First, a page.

WVU sports: Program big help for Mountaineers volleyball
Editor's note: Coaches and players constantly search for an edge through the most modern ways. More and more teams focus on technology as a key to success.
What's happening at West Virginia University is a good example of what's happening across the country. This is the first part of a 5-part series.
MORGANTOWN, W.Va. -- When Jill Kramer was hired as West Virginia's volleyball coach a day before the start of fall camp in August 2010, she was well aware of where the Mountaineers stood in relation to the haves and the have-nots.
And of all the things she could have asked for and been granted by Athletic Director Oliver Luck, Kramer requested Data Volley.
Not more or better practice space. Not extra money for recruiting and paying assistants. She wanted the statistical program that tracks and records every touch and every outcome during a match and gives players and coaches greater insight into how to scout opponents and how opponents scout WVU.
"The biggest part of it is using the statistics to give them analysis," Kramer said.
The two greatest tools for the WVU players are how they do during every side out and what their hitting percentages are in each rotation. That's the most realistic representation how effectively the Mountaineers bump, set and spike or how well they defend and pass during a match. If WVU scores a lot of points and attacks at a high percentage, it's worth remembering. If the opposite is true and the opponent is successful with its offense, then those areas need some attention.
"We use that to figure out which rotations we need to work on, which play sets worked for us, which aren't," Kramer said. "The other thing is we're able to see what the other teams are seeing. If they look at a certain rotation and look at the statistics for a certain rotation, they might decide to defend us a certain way.
"There are a lot of different things to look at like that and Data Volley gives you everything. It helps us see which areas are our strongest and which are our weakest and helps us know what we need to do training-wise and if we need to spend time working on one rotation more than another."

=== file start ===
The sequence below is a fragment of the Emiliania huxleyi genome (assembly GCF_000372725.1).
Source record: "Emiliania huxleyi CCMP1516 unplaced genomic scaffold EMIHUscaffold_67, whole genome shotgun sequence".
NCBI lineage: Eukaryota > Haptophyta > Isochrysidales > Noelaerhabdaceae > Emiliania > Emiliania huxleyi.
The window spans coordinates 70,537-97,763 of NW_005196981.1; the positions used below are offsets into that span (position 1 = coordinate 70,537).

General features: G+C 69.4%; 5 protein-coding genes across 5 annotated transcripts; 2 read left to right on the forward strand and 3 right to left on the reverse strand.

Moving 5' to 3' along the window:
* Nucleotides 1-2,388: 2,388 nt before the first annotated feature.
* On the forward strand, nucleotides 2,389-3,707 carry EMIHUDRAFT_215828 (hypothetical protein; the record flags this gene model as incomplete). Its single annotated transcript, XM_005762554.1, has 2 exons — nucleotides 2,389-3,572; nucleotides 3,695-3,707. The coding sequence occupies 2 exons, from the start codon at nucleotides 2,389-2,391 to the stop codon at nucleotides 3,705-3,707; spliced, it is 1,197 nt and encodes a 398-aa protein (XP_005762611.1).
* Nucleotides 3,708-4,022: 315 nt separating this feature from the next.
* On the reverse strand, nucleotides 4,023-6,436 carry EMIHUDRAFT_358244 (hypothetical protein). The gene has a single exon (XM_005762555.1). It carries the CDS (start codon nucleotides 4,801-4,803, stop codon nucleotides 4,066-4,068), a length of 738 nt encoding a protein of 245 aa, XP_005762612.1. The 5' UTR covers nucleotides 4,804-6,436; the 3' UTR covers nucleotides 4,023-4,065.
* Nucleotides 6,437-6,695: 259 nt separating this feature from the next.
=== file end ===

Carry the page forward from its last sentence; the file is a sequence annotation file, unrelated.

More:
Finding strengths and weaknesses
The Big 12 requires teams to use Data Volley. They must also share the statistics and upload matches to a server. There is no hiding from weaknesses within conference play.
The Mountaineers designate a volunteer assistant, Will Cornell, to track and qualify every touch. That means every serve, set, attack, dig or block gets a grade of either good, average, bad or an error.
From there, the possibilities are limitless. The Mountaineers can scout themselves to see what happens whenever a certain player sets for a certain teammate's attack. They can look at rotations and see how most attacks end. They can spot tendencies of their servers. They can see who's good at digging and who's good at blocking and where a player generally tries to send a spike.
And so can the opposition.
"It's no different than baseball when a team's shifting its defense to right field because the left-handed hitter is a pull hitter," said assistant coach Ted Wade.
Suppose there's a timeout in a match. The Mountaineers need a point to close a set or get the win. They reference Data Volley. They see where their server usually goes. They know the opponent will have a player there. They can change it up for an advantage or they can play to their strengths.
Say they stick with their strengths. They can look at the opponent's personnel and use Data Volley to see where a set will go and where that attacker will aim.
Wade goes through a scenario for an opponent that must remain nameless for the purpose of this explanation.
"When they pass the ball now, they're going to back-set to No. 22 and she's going to hit the ball here," Wade said, pointing at one of the nine areas Data Volley tracks on the court. "So we're going to shift everyone so they can get to that. Those are the percentages.
"Now when No. 5 hits the ball, this is where her ball goes. She almost never hits it here and she never, ever hits it here. But we know she hits it deep. So we say, 'OK, we need to stay deep when she hits it.' "